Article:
|Do you have purchasing influence with regard to type and fonts?
|How many designer font users or specifiers are there in your department or firm?
Graphic Design USA's new reader survey about type purchasing reveals three fundamental themes.
One theme is that buying or specifying type is nearly universal. Indeed, among our readers, almost nine in ten — 88%, to be exact — say they have some role either in the purchasing, specification or recommendation of type. That level of involvement puts font purchasing right up there with paper specification, print buying, stock visual licensing and software purchasing as the most common purchasing activities of designers. These numbers simply underscore what generations of designers have known, namely, that type is a transcendently powerful and flexible graphic communications tool that cannot be ignored and must be mastered.
A second theme is that purchases are driven primarily by the need to find the right look for the project, the client, the mood, the image. Indeed, as might be expected, creative professionals emphasize again and again that projecting the meaning and message is the number one reason for selecting a typeface. Within this context, if the typeface is original or distinctive or quirky, all the better.
The central point is nicely made by Shannon Ford (Ford Design, Columbus OH): "The most important factor in purchasing fonts is conveying the message of the project. Each project is unique, and you want to make sure the font expresses the feeling or message you want to get across." Gail Kearney of One Flight Up Design in Maywood NJ, explains, "If I am buying a font for a particular project, it is because I don't have anything already that has the feel of what I am going for. When I start a project, one of the first things I do is look through my type book for a font that matches what I am trying to convey through my design. If I can't find just the right match, I look to purchase what I need." Adds George Hermelink (George Hermelink Advertising, New Buffalo MI), "Fonts for consideration must be appropriate for the individual, specific job at hand. Herb Lubalin said, 'There are no bad typefaces — only bad uses.'"
Chris Clotz of Lorain OH, continues, "Conveying the message of the project is first and foremost. Choosing a font which enhances the overall look of the piece usually determines my decision." Luis Camano of Bald & Beautiful in Venice CA, agrees: "Since most of the work we do is print advertising, to convey the message of the project is the most important factor." Notes Michael Gold (Corporate Image, New Paltz NY), "Most important is finding a font (or fonts) with the image of a client's company. I am also always on the prowl for elegant, creative fonts. The psychology of fonts plus reflecting the client's image is paramount."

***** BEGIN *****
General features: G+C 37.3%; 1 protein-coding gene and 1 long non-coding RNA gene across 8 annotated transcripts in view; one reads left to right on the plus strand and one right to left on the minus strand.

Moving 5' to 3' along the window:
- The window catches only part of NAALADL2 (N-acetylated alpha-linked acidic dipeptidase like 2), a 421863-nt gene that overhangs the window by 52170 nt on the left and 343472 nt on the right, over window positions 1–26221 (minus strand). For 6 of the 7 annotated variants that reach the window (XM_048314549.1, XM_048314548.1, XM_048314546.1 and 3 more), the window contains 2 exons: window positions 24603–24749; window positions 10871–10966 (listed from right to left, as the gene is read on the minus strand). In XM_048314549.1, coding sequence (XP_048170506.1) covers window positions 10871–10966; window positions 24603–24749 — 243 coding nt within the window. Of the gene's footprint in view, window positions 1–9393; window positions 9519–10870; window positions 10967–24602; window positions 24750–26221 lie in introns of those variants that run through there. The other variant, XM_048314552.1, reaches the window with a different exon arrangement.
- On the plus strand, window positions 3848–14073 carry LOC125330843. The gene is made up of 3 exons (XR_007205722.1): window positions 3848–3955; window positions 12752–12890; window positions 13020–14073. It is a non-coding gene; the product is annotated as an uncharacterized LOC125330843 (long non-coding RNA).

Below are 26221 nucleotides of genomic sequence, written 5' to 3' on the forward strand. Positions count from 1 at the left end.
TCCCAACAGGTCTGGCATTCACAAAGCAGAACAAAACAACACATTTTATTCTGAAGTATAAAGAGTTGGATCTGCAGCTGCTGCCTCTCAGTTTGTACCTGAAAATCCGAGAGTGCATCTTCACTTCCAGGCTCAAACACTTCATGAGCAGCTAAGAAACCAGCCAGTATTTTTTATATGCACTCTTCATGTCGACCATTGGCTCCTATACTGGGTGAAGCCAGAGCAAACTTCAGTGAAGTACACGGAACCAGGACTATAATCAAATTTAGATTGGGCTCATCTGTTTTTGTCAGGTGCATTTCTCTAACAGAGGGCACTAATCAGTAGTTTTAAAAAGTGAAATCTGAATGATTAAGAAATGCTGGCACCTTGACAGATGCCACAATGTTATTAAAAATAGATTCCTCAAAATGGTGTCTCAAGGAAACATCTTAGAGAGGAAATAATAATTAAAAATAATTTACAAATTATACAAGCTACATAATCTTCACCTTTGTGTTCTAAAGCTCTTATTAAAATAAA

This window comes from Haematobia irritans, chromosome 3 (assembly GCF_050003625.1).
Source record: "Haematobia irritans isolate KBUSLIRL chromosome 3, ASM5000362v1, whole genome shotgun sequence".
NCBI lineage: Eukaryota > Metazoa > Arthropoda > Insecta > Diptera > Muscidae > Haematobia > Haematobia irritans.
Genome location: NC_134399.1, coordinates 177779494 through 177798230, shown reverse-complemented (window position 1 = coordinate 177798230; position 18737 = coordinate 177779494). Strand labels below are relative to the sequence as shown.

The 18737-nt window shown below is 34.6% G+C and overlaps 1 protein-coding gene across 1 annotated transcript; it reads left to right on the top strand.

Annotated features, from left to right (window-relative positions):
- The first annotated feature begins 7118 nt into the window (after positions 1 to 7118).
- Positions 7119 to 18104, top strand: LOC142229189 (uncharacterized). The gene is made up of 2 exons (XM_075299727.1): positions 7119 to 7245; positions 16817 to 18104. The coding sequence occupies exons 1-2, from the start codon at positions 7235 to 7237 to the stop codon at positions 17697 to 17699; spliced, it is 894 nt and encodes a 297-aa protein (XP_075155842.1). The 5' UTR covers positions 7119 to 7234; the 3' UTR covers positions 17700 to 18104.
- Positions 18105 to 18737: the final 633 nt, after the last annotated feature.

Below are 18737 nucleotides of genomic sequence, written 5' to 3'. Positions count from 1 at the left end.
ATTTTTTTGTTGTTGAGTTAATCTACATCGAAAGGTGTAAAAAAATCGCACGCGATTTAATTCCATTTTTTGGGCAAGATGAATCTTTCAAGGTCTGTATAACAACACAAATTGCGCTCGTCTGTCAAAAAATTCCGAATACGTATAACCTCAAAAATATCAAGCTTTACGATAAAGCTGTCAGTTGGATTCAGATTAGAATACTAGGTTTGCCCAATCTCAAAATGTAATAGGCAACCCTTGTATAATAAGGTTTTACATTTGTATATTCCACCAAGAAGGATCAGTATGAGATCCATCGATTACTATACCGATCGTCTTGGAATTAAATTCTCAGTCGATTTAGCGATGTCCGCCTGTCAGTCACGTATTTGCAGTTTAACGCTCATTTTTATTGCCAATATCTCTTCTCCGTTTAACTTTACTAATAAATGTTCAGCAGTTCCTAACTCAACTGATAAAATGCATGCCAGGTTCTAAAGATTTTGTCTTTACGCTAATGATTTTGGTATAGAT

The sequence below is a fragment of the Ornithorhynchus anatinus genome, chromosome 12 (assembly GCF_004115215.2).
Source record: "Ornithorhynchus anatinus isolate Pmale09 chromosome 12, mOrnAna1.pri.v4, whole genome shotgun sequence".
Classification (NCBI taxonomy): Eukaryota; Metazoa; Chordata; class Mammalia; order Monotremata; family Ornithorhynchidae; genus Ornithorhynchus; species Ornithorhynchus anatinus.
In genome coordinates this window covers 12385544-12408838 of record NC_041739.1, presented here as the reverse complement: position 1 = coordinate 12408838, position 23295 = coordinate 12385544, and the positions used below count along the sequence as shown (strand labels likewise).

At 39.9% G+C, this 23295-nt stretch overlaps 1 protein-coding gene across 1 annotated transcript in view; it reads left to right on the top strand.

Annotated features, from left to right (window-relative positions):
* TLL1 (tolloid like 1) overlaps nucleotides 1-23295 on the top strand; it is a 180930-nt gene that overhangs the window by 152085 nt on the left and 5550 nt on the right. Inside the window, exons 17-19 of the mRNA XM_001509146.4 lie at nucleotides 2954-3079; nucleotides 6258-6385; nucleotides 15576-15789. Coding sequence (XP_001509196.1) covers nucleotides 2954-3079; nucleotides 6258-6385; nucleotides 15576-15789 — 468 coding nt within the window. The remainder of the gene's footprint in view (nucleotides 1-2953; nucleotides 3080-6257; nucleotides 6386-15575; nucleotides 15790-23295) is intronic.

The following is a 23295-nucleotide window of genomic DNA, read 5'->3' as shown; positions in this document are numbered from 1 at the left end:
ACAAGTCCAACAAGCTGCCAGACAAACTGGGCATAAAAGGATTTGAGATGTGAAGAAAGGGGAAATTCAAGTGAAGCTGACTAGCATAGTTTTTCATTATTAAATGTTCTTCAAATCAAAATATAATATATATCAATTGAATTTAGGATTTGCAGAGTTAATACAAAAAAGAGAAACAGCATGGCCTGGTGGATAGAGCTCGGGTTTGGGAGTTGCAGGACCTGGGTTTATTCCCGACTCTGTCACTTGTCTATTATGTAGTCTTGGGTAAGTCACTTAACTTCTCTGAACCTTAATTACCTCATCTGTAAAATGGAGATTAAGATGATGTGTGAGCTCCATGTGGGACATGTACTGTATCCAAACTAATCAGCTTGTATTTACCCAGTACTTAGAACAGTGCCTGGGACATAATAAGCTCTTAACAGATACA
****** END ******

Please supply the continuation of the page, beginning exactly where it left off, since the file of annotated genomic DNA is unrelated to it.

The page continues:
A similar point, with an added twist, is made by Peter Aldrich of Aldrich Graphic Design in Mountain Lakes NJ, who asserts, "Most of the time my decision to purchase a particular typeface is based on whether I think it is appropriate for use with a client or a project. There are times, however, when I make a purchase based on the personal appeal of a face. In these cases, I'm usually drawn to faces from smaller foundries, because of their unique character." Echoing the attraction of uniqueness, Patrick Carosone of United Graphics in The Bronx NY, enthuses, "Originality! There are thousands of look-alike fonts. I'm always looking for new and interesting fonts!" Dane Ault (Exhibits Southwest, Tempe AZ) notes, "I look at the shape of the fonts mainly. I use the fonts to help illustrate ideas, so the look is very important. Versatility is also a major factor." And Jessica Espinel of Pitney Bowes in Stamford CT, speaks on this point for many inhouse designers: "Because I do work for a corporate office, we have to stay within branding." The thought is echoed by Daryl Corbett of the upscale grocery chain, Wegmans, in Rochester NY: "Our primary message with type is consistency, look and appeal. What we are as a company needs to be consistent and legible through all our collateral pieces. Brochures, websites, newsprint, mailers and signs."